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Optimization – Part I Applications of Optimization To Operations Management

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Applications of Optimization

To Operations Management

- For this session, the learning objectives are:
- Learn what a Linear Program is.
- Learn how to formulate a Linear Program and solve it using Excel’s Solver.
- Using Solver to solve a Make-or-Buy Problem.
- Using Solver to solve a Transshipment Problem (Product Distribution).

- Optimization involves the maximization or minimization of an objective subject to a set of constraints.
- Every copy of Microsoft Excel includes Solver, which enables you to solve the following types of optimization problems:
- a Linear Program,
- an Integer Linear Program,
- a Nonlinear Program.

The next page summarizes the use of Excel’s Solver.

DuPunt, Inc. manufactures three types of chemicals. For the upcoming month, DuPunt has contracted to supply its customers with the following amounts of the three chemicals:

DuPunt’s production is limited by the availability of processing time in two chemical reactors. Each chemical must be processed first in Reactor 1 and then in Reactor 2. The following table provides the hours of processing time available next month for each reactor and the processing time required in each reactor by each chemical:

Because of the limited availability of reactor processing time, DuPunt has insufficient capacity to meet its demand with in-house production. Consequently, DuPunt must purchase some chemicals from vendors having excess capacity and resell them to its own customers. The following table provides each chemical’s in-house production cost and outside purchase cost:

DuPunt’s objective is to fill its customers’ orders with the cheapest combination of in-house production and outside purchases. In short, DuPunt must decide how much of each chemical to produce in-house (i.e., “make”) and how much of each chemical to purchase outside (i.e.,”buy”).

Formulation of the Make-or-Buy Problem as a Linear Program

Define the following 6 decision variables:

Minimize Total Costs

Contracted Sales

Reactor Availabilities

Nonnegativity Constraints

- Consider a firm that for simplicity produces a single product. The firm has 3 plants (Tokyo, Hong Kong, and Bangkok), 2 warehouses (Seattle and Los Angeles), and 4 customers (Chicago, New York, Atlanta, and Dallas) geographically dispersed as diagrammed below. The firm ships its product from a plant to a warehouse and then on to a customer. In the diagram below:
- The number to the left of each plant represents the plant’s supply.
- The number to the right of each customer represents the customer’s demand.
- The number appearing along an arrow from a plant to a warehouse or from a warehouse to a customer represents the corresponding unit shipping cost. For example, the unit shipping cost from Bangkok to Seattle is $25 per unit.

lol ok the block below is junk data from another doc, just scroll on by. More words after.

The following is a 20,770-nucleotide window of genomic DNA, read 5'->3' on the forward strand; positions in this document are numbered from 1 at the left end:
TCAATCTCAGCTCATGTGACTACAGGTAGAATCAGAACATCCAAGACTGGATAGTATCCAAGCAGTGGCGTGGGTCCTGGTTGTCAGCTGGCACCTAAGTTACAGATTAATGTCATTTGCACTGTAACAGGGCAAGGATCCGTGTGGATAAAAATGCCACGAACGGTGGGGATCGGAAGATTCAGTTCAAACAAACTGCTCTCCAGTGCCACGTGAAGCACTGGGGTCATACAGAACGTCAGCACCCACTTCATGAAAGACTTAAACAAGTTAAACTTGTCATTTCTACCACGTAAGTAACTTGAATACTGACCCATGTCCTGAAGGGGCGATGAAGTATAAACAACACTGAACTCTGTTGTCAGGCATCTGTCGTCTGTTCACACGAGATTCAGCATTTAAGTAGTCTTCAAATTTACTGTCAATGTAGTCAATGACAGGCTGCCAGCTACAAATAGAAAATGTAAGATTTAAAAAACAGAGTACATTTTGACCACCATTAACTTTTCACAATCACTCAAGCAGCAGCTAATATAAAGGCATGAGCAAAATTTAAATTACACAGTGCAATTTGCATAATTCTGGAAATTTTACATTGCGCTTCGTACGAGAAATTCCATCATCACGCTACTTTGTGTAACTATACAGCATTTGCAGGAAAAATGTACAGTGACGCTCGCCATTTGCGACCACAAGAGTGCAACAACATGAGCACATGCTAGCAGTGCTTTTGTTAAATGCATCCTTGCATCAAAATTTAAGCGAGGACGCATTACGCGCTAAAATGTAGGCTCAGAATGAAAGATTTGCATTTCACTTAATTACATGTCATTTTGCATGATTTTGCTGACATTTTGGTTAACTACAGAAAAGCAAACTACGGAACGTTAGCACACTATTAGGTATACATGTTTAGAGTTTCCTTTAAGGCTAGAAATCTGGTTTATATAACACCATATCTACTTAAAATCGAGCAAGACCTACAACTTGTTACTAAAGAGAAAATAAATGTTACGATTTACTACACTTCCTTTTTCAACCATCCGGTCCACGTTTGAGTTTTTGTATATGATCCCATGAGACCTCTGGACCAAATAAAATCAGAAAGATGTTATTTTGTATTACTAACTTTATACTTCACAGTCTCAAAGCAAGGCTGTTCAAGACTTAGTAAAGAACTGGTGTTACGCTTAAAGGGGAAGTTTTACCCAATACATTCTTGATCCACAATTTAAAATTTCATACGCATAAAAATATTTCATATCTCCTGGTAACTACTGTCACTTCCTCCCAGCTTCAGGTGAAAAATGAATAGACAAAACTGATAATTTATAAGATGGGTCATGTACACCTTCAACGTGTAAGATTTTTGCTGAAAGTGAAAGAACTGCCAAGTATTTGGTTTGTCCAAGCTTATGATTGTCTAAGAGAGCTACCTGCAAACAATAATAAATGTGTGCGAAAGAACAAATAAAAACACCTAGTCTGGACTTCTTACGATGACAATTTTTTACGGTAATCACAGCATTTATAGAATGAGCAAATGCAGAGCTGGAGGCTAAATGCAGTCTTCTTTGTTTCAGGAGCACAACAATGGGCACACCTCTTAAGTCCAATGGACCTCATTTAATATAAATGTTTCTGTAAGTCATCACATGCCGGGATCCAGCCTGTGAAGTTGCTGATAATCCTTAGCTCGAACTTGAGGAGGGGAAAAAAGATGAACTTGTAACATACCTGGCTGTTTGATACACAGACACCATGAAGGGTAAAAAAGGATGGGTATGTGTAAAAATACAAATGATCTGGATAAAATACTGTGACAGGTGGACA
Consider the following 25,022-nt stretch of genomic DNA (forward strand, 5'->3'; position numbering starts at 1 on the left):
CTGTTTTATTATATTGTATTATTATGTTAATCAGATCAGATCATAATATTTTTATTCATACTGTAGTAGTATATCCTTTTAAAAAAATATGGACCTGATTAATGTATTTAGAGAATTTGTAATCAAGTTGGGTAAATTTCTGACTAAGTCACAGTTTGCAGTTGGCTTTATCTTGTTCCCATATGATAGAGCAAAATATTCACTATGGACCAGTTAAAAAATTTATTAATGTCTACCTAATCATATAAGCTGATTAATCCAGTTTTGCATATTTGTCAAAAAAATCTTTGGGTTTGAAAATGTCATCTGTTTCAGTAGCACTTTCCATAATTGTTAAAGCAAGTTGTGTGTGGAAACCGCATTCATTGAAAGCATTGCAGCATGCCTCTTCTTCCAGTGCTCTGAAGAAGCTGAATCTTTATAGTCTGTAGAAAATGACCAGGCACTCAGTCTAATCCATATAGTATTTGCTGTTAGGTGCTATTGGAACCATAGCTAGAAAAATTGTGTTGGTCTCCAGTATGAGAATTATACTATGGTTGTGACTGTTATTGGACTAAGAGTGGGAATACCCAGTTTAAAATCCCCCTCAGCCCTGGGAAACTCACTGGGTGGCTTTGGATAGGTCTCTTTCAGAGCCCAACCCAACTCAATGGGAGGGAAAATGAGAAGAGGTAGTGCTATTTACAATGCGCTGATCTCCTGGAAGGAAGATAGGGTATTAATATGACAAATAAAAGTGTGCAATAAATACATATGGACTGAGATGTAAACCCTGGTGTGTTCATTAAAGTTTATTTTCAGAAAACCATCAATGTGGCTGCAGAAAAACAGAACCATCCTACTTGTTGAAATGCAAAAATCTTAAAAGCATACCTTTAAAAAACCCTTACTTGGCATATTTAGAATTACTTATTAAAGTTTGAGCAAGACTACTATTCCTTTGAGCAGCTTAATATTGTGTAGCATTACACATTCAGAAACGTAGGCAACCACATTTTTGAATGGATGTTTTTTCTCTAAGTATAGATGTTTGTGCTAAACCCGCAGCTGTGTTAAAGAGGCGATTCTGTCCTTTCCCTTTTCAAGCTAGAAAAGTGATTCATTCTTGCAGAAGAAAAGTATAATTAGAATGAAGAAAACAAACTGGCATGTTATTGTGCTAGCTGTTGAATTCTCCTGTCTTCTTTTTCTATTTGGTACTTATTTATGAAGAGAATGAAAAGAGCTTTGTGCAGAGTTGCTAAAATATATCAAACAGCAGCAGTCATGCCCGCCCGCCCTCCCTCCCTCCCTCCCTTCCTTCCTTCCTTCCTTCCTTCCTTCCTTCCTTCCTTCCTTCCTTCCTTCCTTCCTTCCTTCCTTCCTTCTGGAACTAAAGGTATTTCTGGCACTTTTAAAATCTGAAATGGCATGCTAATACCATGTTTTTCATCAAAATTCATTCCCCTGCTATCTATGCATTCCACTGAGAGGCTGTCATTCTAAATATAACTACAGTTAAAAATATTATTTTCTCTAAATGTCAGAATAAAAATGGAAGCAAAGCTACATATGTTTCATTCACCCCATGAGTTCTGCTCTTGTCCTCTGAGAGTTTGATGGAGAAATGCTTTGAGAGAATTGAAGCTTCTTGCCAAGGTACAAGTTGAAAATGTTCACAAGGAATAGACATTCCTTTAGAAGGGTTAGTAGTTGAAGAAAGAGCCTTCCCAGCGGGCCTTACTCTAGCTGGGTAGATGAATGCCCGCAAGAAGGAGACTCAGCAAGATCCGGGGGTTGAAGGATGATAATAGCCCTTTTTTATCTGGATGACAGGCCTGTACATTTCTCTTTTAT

- The firm wants to distribute its product at minimum cost.

72 = Total Supply

Total Demand = 70

Formulation of the Transshipment Problem as an LP

Let AZ denote the amount shipped from location A to location Z. As examples, TL denotes the amount shipped from Tokyo to Los Angeles, and SN denotes the amount shipped from Seattle to New York.

Min Total Shipping Costs

Supply Constraints

Transshipment Constraints

Demand Constraints

Nonnegativity Constraints

Solving the Transshipment LP Using Excel’s Solver

The Spreadsheet Before Optimization

Solving the Transshipment LP Using Excel’s Solver

The Spreadsheet After Optimization

INTRODUCTION TO THE BLENDING PROBLEM

In many businesses and industrial environments, the goal is to find the optimal “recipe” for blending a variety of “ingredients” to obtain a product that meets lower and/or upper limits on a variety of characteristics. The table below summarizes several applications.

The exercise below is designed to review the “basics” of formulating a linear program and solving it using Solver.

- Harrus Feeding Company’s Blending Problem
- The Harrus Feeding Company (HFC) operates a feedlot to which cattle are brought for the final fattening process. Since HFC’s cattle population averages about 100,000, it is important for HFC to feed the cattle in a way that meets their nutritional requirements at minimum cost.
- The mixture HFC feeds the cattle is blend of four feedstuffs: corn, wheat, barley, and hay. The table below provides the relevant dietary and cost data per pound of each feedstuff, along with a steer’s daily nutritional requirement. For example, for each pound of corn a steer consumes, it receives 2 grams of fat, 20 grams of protein, 4 milligrams of iron, and 200 calories.
- Assuming a steer’s daily consumption of feedstuffs must be exactly 24 pounds, formulate and solve a linear program for determining the dietary blend that satisfies HFC’s daily requirements at minimum cost.
- How would you modify your formulation if a steer’s daily consumption of feedstuffs must be in the range of 23-25 pounds?
- How would you modify your formulation if there were no daily limit on the pounds of feedstuffs that a steer must consume?
- Can the formulations in part (a) and part (c) result in distinct optimal solutions? Can you anticipate a potential problem with the optimal solution to the linear program in part (c)?

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